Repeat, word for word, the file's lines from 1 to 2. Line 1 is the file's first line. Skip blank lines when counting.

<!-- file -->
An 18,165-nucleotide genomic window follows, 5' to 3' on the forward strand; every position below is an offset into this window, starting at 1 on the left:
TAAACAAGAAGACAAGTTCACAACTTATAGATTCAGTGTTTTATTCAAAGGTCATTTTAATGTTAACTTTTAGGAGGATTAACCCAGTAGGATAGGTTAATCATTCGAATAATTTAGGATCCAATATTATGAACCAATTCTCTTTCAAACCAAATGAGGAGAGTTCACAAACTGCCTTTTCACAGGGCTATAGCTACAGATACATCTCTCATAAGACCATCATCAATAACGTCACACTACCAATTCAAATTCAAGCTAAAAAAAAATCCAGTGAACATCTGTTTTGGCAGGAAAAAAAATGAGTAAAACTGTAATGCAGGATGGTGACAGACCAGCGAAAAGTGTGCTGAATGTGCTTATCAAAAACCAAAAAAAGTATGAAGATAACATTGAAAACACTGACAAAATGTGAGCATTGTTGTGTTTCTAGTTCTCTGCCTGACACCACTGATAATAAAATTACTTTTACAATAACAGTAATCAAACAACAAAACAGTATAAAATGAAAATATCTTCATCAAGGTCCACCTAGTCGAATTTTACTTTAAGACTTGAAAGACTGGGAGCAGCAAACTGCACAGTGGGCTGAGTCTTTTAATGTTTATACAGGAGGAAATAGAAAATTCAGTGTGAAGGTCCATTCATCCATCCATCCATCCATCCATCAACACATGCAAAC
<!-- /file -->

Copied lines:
An 18,165-nucleotide genomic window follows, 5' to 3' on the forward strand; every position below is an offset into this window, starting at 1 on the left:
TAAACAAGAAGACAAGTTCACAACTTATAGATTCAGTGTTTTATTCAAAGGTCATTTTAATGTTAACTTTTAGGAGGATTAACCCAGTAGGATAGGTTAATCATTCGAATAATTTAGGATCCAATATTATGAACCAATTCTCTTTCAAACCAAATGAGGAGAGTTCACAAACTGCCTTTTCACAGGGCTATAGCTACAGATACATCTCTCATAAGACCATCATCAATAACGTCACACTACCAATTCAAATTCAAGCTAAAAAAAAATCCAGTGAACATCTGTTTTGGCAGGAAAAAAAATGAGTAAAACTGTAATGCAGGATGGTGACAGACCAGCGAAAAGTGTGCTGAATGTGCTTATCAAAAACCAAAAAAAGTATGAAGATAACATTGAAAACACTGACAAAATGTGAGCATTGTTGTGTTTCTAGTTCTCTGCCTGACACCACTGATAATAAAATTACTTTTACAATAACAGTAATCAAACAACAAAACAGTATAAAATGAAAATATCTTCATCAAGGTCCACCTAGTCGAATTTTACTTTAAGACTTGAAAGACTGGGAGCAGCAAACTGCACAGTGGGCTGAGTCTTTTAATGTTTATACAGGAGGAAATAGAAAATTCAGTGTGAAGGTCCATTCATCCATCCATCCATCCATCCATCAACACATGCAAAC